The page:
Created in Nazi Germany by an enterprising German Coca-Cola executive when shipments of Coca-Cola ingredients were halted during World War II, Fanta was so popular with Germans that three million cases were produced in 1943 -- enough to keep the company’s German operations afloat during the war.
The brand’s workhorse is Fanta Orange, a soda marketed under campaigns sunny enough to brighten away its shadowy past.
For a fruit relatively unknown in the West, the Japanese shikuwasa has a familiar look about it. In fact, its sometime name of “flat lemon” reveals that it shares several characteristics with that yellow citrus, including an acidic punch.
The Okinawa native, scientifically called Citrus depressa, yields a sharp juice that’s best diluted or added to a cocktail.
We don’t like to be snobbish, but if you’re going to drink whisky you have to do it right. Whether single malt or blend, the favored drink of such eminent names as Winston Churchill and Margaret Thatcher has kept men and women warm and interesting for many decades.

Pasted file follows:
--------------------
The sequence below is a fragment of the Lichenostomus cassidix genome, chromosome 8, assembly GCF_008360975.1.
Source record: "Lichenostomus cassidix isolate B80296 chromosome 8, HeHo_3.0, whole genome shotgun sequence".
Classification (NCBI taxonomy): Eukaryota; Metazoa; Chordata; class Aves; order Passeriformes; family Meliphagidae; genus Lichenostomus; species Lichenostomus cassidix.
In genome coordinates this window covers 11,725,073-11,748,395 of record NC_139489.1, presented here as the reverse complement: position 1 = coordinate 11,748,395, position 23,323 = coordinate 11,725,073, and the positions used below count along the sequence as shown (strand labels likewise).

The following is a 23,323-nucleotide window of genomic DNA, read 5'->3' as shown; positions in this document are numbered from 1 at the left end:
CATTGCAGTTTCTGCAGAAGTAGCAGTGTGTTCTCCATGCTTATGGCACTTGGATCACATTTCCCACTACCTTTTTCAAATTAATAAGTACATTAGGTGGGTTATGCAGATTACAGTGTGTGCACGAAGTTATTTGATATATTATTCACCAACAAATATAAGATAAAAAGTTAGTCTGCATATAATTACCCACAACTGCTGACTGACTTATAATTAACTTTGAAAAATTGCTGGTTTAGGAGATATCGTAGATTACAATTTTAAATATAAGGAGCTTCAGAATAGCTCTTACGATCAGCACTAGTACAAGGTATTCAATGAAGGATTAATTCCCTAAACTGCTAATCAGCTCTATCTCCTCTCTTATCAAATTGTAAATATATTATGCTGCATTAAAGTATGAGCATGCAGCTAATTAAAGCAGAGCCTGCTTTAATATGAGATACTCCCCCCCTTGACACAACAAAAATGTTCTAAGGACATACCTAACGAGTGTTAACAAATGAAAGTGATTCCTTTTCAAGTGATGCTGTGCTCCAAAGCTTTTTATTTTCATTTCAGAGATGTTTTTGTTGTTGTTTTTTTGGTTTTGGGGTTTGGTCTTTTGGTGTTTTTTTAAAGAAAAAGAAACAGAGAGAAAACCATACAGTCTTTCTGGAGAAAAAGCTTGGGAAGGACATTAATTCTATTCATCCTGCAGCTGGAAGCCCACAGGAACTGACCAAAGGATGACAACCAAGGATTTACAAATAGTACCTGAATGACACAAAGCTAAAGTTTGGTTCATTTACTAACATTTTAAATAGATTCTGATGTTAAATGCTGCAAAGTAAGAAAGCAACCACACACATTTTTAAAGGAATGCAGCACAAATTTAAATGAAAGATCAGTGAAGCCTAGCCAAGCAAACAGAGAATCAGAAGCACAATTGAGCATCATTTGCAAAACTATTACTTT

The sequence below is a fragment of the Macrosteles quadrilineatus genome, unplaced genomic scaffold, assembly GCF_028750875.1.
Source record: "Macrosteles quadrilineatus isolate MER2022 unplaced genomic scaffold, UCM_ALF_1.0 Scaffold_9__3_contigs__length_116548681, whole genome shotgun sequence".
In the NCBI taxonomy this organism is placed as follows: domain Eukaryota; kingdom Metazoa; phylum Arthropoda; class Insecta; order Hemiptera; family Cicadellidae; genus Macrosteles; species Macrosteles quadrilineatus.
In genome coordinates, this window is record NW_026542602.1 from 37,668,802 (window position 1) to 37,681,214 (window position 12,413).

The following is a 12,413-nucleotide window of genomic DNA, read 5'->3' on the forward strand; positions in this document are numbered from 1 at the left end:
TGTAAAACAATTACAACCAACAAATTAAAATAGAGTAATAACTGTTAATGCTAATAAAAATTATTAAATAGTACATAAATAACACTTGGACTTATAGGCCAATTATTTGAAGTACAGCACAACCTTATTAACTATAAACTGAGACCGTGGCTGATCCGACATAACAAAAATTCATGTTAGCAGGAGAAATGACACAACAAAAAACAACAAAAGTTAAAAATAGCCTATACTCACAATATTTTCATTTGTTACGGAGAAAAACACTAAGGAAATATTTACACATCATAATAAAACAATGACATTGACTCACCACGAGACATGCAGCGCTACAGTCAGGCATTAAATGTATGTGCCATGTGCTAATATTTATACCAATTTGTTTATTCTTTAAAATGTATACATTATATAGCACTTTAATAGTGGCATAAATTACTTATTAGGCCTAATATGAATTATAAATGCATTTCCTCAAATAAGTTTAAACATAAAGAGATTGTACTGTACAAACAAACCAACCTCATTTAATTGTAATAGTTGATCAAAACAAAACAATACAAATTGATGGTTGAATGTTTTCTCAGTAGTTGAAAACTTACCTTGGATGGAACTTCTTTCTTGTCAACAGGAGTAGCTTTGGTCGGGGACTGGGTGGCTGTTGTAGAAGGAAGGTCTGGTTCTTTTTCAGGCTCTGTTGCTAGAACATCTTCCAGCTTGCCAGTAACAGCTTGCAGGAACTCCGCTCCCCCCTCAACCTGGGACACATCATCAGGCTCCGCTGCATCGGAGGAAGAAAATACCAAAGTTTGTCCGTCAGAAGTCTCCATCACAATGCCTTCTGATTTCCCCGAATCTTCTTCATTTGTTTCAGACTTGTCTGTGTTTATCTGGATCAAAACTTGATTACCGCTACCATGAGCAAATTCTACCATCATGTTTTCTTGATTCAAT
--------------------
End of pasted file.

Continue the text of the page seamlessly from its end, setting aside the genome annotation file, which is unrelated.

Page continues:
This post was edited by angela627 at 2011-12-9 09:38
38. Mojito, Cuba
It’s named after a Cuban seasoning, or an African amulet; it was invented by the Cubans, or in honor of Sir Francis Drake; it should be made fresh and simple, or you can change it up whatever your whim. All depending on who you ask.
Everyone has their own take on the mojito, reportedly Ernest Hemingway’s favorite drink, so that the mix of white rum, lime, sugar, mint and soda water, can turn you into the life of the conversation, or a flailing, wailing drunk.
This post was edited by angela627 at 2011-12-9 09:40
37. Cider, England
A glass of genuine farmhouse cider is about as similar to the mass-produced stuff in cans as apples are to horse manure. Steeped in cinnamon and cloves and swirling with unfiltered apple bits, a room-temperature mug of the real deal lends a warming, fragrant note to cruel winter days.